Paul Gauguin was born in June 7, 1848, Paris, France and died May 8, 1903, Atuona, Hiva Oa, Marquesas Islands, French Polynesia. He is one of the leading French painters of the Post-impressionist period, whose development of a conceptual method of representation was a decisive step for 20th-century art.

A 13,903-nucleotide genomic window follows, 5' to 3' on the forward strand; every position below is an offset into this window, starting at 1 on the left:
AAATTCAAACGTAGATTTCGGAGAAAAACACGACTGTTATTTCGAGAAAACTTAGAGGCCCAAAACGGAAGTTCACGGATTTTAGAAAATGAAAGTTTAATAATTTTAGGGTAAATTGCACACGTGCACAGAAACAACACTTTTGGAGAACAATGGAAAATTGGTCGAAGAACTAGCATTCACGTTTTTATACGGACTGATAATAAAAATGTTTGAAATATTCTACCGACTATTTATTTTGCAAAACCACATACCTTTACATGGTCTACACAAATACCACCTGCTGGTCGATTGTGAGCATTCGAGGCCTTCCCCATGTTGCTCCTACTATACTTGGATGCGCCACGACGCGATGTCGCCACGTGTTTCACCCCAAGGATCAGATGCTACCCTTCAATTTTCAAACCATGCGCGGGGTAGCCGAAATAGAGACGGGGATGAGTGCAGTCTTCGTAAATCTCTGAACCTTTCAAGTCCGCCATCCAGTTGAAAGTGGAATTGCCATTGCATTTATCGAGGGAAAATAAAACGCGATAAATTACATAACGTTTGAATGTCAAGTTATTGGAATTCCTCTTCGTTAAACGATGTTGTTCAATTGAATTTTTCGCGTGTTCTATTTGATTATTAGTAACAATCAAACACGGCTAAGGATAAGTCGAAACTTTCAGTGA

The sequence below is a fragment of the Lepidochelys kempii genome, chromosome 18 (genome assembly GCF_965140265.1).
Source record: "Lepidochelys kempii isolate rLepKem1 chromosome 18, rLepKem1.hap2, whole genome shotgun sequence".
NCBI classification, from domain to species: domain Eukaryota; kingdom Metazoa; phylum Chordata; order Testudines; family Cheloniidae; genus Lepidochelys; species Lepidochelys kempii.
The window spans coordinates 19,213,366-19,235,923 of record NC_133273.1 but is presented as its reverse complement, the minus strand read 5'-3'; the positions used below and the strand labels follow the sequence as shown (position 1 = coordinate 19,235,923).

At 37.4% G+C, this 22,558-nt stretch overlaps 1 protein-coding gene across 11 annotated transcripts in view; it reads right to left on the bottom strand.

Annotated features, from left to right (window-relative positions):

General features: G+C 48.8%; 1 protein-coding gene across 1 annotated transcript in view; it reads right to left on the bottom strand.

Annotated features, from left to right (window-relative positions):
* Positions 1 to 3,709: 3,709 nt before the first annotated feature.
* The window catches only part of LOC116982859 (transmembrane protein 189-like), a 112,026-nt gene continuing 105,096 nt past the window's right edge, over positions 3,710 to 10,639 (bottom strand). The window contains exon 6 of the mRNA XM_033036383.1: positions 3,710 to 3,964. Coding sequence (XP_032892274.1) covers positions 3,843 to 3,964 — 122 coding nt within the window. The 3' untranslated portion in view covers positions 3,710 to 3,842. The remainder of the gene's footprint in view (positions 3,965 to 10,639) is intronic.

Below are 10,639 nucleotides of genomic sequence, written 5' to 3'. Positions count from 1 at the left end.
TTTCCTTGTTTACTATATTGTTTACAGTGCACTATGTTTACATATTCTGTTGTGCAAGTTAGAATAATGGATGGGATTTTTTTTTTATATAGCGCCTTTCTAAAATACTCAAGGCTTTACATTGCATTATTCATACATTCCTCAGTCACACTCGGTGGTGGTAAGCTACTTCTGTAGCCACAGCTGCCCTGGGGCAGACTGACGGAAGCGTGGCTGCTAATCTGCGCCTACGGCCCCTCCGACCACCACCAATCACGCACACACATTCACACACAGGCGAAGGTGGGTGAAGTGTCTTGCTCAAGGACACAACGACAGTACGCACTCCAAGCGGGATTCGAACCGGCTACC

From 1891 he lived and worked in Tahiti and elsewhere in the South Pacific, where his art work Under the Pandanus setting at. Under the Pandanus was painted shortly after Gauguin arrived on the islands in search of his famed reprieve from Western civilization. In Tahiti Gauguin sought an exotic world far from Western civilization, a distant place of brilliant colors, luscious vegetation, and foreign custom. There he found both the real and psychological distance to pursue his radical aesthetic goal of an art that does not copy nature. In Under the Pandanus, Gauguin suppressed spatial illusionism and instead constructed the landscape with horizontal bands of colors, which reinforce the two-dimensionality of the canvas. The figures are dressed in skirts of flowered cotton wrapped around the waist. The red fabric forms a bold contrast to the brilliant green field to the left, a daring manipulation of complementary colors that is repeated in the fruits balanced on the shoulders of the figure at the right. The reddish brown earth bears a calligraphic pattern of undulating yellowfallen palm leavesthat gives the impression of hot, molten material. The black dog at the center of the composition seems to transcend mere genre, suggesting the animalistic or barbaric qualities that Gauguin imagined he had discovered in the South Pacific. The seductive aura of the exotic undoubtedly served as a powerful catalyst for Gauguin's bold redefinition of painting. Gauguin's art expressed his vision of the world. Unspoiled nature was bountiful and generous, warm, forgiving, and open. Like his paintings, it had no boundaries, and its essence existed only in the imagination. Even...
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